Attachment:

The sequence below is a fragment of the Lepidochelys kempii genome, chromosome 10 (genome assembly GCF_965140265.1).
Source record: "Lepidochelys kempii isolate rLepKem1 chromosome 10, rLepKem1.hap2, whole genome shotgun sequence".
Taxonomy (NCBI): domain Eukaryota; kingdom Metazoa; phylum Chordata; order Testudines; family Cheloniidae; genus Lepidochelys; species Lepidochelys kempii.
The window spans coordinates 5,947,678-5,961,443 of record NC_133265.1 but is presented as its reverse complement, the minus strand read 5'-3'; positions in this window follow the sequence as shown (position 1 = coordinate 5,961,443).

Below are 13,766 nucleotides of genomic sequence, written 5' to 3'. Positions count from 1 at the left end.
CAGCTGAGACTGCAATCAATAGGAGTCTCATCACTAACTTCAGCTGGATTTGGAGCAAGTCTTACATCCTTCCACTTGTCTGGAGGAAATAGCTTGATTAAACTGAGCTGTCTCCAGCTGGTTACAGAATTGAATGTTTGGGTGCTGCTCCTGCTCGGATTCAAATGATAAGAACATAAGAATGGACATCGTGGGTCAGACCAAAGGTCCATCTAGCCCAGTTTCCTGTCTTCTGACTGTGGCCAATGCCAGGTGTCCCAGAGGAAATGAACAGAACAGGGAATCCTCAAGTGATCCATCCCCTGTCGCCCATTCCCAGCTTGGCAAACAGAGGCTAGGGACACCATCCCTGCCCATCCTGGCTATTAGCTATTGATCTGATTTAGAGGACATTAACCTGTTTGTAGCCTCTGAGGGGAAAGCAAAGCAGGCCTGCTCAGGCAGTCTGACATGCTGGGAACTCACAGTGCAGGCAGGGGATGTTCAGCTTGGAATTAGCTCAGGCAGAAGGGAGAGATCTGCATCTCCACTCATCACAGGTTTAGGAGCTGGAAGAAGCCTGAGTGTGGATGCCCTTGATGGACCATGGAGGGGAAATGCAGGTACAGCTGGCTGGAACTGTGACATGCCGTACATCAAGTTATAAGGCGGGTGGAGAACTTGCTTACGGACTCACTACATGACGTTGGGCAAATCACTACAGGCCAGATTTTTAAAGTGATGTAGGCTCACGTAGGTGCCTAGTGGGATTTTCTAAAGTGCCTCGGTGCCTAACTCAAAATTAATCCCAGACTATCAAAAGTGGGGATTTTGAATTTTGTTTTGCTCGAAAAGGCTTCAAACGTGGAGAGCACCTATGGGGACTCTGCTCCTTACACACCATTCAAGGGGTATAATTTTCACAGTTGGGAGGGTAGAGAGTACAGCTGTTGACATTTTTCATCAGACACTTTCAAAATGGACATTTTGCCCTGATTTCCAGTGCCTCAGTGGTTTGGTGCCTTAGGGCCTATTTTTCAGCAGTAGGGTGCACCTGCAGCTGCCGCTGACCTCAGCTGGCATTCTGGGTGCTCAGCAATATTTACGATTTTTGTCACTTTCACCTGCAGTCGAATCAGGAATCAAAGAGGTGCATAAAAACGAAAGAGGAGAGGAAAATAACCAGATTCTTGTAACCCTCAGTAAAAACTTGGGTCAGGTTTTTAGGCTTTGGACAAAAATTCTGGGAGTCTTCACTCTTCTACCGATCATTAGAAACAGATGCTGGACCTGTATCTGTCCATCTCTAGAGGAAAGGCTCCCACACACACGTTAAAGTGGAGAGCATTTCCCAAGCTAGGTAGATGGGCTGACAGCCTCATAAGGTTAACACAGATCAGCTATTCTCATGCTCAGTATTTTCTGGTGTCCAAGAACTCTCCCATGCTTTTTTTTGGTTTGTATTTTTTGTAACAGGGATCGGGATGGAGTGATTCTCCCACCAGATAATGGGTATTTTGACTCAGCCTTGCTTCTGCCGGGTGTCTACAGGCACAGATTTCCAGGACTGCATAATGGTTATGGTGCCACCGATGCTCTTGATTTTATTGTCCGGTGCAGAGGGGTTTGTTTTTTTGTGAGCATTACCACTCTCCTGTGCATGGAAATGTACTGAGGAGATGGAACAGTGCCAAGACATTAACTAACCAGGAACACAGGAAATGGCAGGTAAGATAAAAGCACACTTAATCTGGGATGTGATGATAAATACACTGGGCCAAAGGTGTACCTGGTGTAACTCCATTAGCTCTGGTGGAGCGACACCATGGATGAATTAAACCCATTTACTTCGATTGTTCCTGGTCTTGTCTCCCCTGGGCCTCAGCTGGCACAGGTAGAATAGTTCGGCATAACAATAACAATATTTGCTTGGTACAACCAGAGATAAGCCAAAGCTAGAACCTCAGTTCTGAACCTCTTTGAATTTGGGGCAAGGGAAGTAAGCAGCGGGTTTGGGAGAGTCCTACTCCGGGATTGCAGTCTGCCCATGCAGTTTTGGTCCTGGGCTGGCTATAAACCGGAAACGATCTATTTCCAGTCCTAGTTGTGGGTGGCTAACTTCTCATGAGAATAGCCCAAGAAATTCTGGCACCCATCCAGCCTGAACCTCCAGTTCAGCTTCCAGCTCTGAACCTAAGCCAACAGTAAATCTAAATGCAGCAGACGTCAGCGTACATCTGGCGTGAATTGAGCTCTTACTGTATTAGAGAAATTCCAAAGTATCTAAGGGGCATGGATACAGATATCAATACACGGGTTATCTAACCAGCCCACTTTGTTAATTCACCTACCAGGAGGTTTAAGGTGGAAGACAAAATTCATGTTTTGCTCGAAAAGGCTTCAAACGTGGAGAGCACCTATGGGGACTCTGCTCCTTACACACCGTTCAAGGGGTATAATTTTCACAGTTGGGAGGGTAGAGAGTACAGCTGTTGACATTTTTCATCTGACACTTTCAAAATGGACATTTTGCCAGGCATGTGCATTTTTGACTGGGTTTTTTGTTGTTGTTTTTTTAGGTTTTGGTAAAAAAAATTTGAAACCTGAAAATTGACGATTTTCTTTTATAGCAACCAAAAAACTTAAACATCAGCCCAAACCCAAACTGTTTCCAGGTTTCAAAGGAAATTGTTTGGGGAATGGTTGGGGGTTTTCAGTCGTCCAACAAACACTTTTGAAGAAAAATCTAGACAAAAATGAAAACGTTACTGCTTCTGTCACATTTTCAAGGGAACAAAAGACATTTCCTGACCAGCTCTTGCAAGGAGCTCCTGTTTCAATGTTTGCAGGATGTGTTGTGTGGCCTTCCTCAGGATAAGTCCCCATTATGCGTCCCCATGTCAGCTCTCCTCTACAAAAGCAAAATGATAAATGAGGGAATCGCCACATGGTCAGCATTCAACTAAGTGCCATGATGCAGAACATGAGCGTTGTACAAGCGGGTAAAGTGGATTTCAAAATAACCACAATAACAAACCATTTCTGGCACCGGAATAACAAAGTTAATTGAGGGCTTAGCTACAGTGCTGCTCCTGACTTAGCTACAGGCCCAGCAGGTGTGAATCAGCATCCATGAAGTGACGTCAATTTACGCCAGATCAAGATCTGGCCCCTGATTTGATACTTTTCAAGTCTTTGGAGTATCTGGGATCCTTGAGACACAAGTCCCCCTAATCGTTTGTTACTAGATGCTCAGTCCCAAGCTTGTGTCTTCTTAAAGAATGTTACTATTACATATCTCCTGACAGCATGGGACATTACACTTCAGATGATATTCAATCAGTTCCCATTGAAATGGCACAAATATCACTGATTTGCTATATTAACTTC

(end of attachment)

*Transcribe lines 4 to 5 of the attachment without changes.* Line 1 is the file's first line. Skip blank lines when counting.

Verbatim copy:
The window spans coordinates 5,947,678-5,961,443 of record NC_133265.1 but is presented as its reverse complement, the minus strand read 5'-3'; positions in this window follow the sequence as shown (position 1 = coordinate 5,961,443).

Below are 13,766 nucleotides of genomic sequence, written 5' to 3'. Positions count from 1 at the left end.